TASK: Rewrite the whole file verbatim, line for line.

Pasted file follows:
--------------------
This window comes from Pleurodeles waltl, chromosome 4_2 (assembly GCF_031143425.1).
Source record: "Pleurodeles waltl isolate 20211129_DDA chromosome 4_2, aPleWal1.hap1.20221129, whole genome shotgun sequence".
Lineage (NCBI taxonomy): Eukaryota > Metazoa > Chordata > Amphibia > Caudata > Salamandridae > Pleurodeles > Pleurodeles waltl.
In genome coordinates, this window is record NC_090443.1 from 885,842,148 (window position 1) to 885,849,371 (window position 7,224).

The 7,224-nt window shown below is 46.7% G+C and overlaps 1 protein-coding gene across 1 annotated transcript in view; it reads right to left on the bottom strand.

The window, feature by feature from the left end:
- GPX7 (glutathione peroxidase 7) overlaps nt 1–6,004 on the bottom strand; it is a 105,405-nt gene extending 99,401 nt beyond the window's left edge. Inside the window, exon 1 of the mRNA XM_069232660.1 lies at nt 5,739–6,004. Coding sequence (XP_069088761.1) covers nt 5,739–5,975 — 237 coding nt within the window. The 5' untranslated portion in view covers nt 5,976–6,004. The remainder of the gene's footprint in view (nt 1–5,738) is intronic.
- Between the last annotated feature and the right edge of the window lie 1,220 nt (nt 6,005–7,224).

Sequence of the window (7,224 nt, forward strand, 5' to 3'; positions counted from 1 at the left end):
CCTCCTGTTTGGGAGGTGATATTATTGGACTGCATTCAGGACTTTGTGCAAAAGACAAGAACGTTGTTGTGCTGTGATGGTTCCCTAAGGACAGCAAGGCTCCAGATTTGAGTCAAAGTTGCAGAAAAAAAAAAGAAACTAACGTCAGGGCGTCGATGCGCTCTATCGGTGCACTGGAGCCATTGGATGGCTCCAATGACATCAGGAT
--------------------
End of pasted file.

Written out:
This window comes from Pleurodeles waltl, chromosome 4_2 (assembly GCF_031143425.1).
Source record: "Pleurodeles waltl isolate 20211129_DDA chromosome 4_2, aPleWal1.hap1.20221129, whole genome shotgun sequence".
Lineage (NCBI taxonomy): Eukaryota > Metazoa > Chordata > Amphibia > Caudata > Salamandridae > Pleurodeles > Pleurodeles waltl.
In genome coordinates, this window is record NC_090443.1 from 885,842,148 (window position 1) to 885,849,371 (window position 7,224).

The 7,224-nt window shown below is 46.7% G+C and overlaps 1 protein-coding gene across 1 annotated transcript in view; it reads right to left on the bottom strand.

The window, feature by feature from the left end:
- GPX7 (glutathione peroxidase 7) overlaps nt 1–6,004 on the bottom strand; it is a 105,405-nt gene extending 99,401 nt beyond the window's left edge. Inside the window, exon 1 of the mRNA XM_069232660.1 lies at nt 5,739–6,004. Coding sequence (XP_069088761.1) covers nt 5,739–5,975 — 237 coding nt within the window. The 5' untranslated portion in view covers nt 5,976–6,004. The remainder of the gene's footprint in view (nt 1–5,738) is intronic.
- Between the last annotated feature and the right edge of the window lie 1,220 nt (nt 6,005–7,224).

Sequence of the window (7,224 nt, forward strand, 5' to 3'; positions counted from 1 at the left end):
CCTCCTGTTTGGGAGGTGATATTATTGGACTGCATTCAGGACTTTGTGCAAAAGACAAGAACGTTGTTGTGCTGTGATGGTTCCCTAAGGACAGCAAGGCTCCAGATTTGAGTCAAAGTTGCAGAAAAAAAAAAGAAACTAACGTCAGGGCGTCGATGCGCTCTATCGGTGCACTGGAGCCATTGGATGGCTCCAATGACATCAGGAT